Many first-time founders seek advice when thinking about what ideas would be great for a startup company and receive the wrong advice that you need to focus on a billion-dollar idea.
There are very few ideas that are obviously a billion-dollar idea from the start. So what should you do?
I advise founders to focus on what I call “basecamp,” which is the first level of success or validation at a startup. Raise only the money you need to arrive at basecamp and build only the team required to make it there. The advantage of basecamp is that once acclimatized you can look for the right route up the mountain and from that vantage point you know a lot better what your options are.
If you look up and don’t see any obvious trails then perhaps it’s time to find an early soft-landing for your business and focus on the next idea. Most people will start the ascent with the goal of getting to the next local peak and from there traversing the mountain. The higher you climb the more your realize how high your goal can be or whether you climbed some false peaks.
Think about it: Do you think Uber knew when it started how big the potential of the business was? I can tell you from insider knowledge there’s no way. They started as an elite black-car service and only once they saw Lyft doing well in the peer driving market did they launch UberX. And Lyft? Nah. Started as Zimride, a way for people in Palo Alto to share a ride into San Francisco and vice versa.
Facebook was just about college campuses. Twitter was a podcasting company. And so forth. There are exceptions. And his name is Elon Musk. But unless you are prepared to compete with NASA for space exploration set your goals on planet basecamp.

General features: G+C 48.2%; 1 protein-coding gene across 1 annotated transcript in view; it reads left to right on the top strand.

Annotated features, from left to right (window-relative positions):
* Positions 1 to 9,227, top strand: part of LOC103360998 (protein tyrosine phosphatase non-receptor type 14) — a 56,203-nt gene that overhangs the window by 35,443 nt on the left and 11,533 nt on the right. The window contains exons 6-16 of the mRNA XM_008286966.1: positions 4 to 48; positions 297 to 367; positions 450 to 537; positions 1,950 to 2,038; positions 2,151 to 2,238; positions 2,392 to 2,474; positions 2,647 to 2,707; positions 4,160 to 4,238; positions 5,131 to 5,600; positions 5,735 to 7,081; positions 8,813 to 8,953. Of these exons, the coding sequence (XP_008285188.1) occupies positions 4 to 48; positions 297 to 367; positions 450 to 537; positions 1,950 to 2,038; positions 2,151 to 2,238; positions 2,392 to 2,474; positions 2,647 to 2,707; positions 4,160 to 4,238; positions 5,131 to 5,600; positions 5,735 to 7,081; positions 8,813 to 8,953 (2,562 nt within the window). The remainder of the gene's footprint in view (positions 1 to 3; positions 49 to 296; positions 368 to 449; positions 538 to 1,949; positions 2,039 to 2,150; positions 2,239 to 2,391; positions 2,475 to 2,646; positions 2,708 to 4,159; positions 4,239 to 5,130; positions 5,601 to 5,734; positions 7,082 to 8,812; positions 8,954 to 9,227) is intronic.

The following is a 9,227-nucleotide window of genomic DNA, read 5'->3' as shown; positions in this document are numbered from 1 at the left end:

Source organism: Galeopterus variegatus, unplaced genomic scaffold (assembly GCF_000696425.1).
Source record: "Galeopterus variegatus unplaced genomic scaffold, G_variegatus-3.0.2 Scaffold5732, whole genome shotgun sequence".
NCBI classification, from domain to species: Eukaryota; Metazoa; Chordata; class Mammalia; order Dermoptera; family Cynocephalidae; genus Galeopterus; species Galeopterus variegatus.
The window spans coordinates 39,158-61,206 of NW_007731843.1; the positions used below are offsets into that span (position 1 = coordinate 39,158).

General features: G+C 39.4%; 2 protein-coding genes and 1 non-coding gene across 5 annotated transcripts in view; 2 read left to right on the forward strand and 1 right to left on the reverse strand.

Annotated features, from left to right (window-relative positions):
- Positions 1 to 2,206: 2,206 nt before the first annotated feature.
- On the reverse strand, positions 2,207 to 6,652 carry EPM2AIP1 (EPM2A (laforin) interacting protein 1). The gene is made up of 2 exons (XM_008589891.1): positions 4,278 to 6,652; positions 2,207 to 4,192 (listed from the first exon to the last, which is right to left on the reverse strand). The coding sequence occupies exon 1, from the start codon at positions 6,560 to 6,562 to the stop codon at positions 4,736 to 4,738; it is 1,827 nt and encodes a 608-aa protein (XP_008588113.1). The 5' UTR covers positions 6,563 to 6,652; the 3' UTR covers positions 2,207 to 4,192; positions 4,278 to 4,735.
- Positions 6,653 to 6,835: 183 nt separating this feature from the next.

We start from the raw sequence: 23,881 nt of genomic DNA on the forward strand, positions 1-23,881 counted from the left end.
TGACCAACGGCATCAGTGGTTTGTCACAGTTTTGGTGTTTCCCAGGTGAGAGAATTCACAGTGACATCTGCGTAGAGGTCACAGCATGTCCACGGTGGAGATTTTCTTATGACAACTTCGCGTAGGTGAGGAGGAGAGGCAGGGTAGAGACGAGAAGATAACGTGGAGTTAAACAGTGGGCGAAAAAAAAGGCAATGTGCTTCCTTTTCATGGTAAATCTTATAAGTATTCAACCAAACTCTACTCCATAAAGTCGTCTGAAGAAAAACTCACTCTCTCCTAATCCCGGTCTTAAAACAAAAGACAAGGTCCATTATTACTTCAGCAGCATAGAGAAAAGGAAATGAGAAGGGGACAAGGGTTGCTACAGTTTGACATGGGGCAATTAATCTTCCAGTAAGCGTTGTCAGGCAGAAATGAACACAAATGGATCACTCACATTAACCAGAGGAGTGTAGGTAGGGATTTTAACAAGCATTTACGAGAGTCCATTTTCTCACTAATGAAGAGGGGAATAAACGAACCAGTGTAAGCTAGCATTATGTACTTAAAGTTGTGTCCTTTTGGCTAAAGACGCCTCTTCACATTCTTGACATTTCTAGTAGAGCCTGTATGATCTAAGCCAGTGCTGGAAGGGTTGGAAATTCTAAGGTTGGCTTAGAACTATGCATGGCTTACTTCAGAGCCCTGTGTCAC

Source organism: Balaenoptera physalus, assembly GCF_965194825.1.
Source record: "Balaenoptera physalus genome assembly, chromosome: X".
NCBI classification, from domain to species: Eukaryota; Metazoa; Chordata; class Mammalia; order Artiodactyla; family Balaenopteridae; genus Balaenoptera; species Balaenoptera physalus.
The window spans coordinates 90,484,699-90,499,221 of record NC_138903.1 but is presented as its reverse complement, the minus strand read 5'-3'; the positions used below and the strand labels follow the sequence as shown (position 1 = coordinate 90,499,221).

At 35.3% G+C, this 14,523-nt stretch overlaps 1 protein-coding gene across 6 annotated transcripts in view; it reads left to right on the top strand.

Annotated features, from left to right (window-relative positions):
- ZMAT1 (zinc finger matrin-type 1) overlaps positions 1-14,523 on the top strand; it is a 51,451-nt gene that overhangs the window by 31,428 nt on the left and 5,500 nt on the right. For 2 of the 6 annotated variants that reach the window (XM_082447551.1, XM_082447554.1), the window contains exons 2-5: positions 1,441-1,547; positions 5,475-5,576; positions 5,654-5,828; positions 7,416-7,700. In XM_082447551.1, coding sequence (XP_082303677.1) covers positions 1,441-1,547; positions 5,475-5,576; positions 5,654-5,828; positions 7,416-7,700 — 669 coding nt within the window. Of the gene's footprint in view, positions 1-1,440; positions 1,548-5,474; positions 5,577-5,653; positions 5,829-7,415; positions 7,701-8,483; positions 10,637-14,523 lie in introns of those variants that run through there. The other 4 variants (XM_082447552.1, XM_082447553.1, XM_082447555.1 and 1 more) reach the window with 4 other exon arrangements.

In picking your market you should focus on “deflationary economics” or lowering the price, functionality, and margin of your business but targeting ever-increasing market sizes afforded by Internet-scale. If you have a great idea and you don’t focus on deflationary economics — somebody else will and you’re forked.
And if you do happen to be lucky and find the right mountain to climb, if you find that you’ve started ascending the peak before others have found the right trail — then venture capital is for you.
But you need to understand venture economics. Venture capitalists raise money with a goal of returning 4x the amount they raise to their Limited Partners (LPs). And unless they have enormous outcomes it’s nearly impossible to hit this goal.
I wrote this presentation below that gives you a little more visual sense of what I mean. You can scroll through it or download it directly from SlideShare. I hope you enjoy it
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